No Allegory — Pure Sex and Nothing Else


In 1794, during the days of Terror, Jean-Baptiste Wicar denounced to the Committee for Public Health his fellow painter, Louis-Leopold Boilly. Boilly risked a meeting with guillotine for creating some works of art whose subject matter did not reflect the spirit of the Revolution. Fortunately for Boilly he had also painted a portrait of Marat, and with the picture of that revolutionary martyr, he was able to clear his name in the eyes of the Commitee. So what was it that provoked the wrath of Jean-Baptiste Wicar? Actually, there was quite a bit, but today I would like to look at The Lock, and as the name of this gravure suggests, it is a pictorial reference to the work of Fragonard under the same title, already discussed.

It is true that if we ignore the allusions to Fragonard, the picture is still interesting, but once we see the allusions, we appreciate the composition even more, for just like in Fragonard, it is built around the diagonal line crossing the door, only there are two doors, and consequently two diagonal lines; this again should bring a smile on my reader’s face; first of all, unlike Fragonard, Boilly places the lock within the woman’s reach, that is at the spot where it belongs; then the fact that there are two doors, and each makes a diagonal line of its own, and each human body is amusing, each serving as a caricature for the two bodies welded in that embrace by Fragonard; and the fact that the two doors, framing the alcove, each start a diagonal line with its own human body; and these two bodies, while leaning each on its door, divide the pictorial space into three triangles: from the fingers of the right hand to the toes of the left foot, and then, at the intersection of the diagonal lines, that is at the point where the three triangles meet, right there, at the epicenter of the composition, there is nothing, no apple, no fruit of temptation, no allegory of marriage, no biblical reference, no guilt, zilch, nada…. What?! Yes, that is exactly Boilly’s message — pure sex and nothing else. And this, I agree with Jean-Baptiste Wicar, merits guillotine!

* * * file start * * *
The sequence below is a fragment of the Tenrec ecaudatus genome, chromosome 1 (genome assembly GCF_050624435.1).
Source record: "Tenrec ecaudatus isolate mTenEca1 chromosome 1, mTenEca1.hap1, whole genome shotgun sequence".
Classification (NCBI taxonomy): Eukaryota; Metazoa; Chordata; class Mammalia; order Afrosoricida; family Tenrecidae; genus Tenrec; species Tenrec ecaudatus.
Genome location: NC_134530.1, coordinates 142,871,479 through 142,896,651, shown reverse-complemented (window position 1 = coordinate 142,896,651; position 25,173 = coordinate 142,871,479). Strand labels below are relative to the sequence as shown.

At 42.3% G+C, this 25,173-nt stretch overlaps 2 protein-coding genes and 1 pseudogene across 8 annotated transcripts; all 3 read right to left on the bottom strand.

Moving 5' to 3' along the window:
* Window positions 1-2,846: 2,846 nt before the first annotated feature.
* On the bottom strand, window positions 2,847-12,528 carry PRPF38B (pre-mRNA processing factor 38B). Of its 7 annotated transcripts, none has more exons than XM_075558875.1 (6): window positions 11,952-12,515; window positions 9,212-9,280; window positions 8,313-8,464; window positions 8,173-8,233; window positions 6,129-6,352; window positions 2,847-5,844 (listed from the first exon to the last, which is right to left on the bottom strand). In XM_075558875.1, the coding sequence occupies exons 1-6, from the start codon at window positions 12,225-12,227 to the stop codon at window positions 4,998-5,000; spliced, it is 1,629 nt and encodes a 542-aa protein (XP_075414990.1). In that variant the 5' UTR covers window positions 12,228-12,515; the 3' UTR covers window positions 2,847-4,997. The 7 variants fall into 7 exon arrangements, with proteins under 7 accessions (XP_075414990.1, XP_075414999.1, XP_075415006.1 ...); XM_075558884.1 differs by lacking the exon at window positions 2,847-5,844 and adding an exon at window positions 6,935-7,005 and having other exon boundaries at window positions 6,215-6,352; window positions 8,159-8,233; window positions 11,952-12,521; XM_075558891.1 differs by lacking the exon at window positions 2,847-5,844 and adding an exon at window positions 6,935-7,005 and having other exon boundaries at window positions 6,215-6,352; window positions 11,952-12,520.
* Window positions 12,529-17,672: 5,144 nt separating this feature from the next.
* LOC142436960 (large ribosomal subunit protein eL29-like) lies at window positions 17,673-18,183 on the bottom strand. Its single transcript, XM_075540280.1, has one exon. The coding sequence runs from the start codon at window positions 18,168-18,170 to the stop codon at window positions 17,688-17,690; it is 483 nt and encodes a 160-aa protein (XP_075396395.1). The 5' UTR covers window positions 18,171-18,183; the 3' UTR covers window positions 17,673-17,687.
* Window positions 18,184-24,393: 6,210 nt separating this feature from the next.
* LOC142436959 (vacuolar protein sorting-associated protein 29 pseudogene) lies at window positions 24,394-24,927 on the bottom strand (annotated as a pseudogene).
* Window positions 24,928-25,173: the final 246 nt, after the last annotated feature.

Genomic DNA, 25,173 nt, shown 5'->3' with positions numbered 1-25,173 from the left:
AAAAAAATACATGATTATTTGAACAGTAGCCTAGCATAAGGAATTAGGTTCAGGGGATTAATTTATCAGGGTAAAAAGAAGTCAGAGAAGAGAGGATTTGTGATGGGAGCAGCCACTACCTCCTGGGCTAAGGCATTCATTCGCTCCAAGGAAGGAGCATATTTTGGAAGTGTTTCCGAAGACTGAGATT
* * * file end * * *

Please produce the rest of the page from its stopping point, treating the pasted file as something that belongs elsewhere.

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About versaillesgossip, before and after Francis Ponge

The author of the blogs Versailles Gossip and Before and After Francis Ponge, Vadim Bystritski lives and teaches in Brest France. The the three main themes of his literary endeavours are humor, the French Prose Poetry, the French XVII and XVIII Century Art and History. His writings and occasionally art has been published in a number of ezines (Eratio, Out of Nothing, Scars TV, etc). He also contributes to Pinterest where he comments on the artifiacts from the Louvre and other collections. Some of his shorter texts are in Spanish, Russian and French.
This entry was posted in Boilly, Libertines, XVIII Century Erotic Art. Bookmark the permalink.

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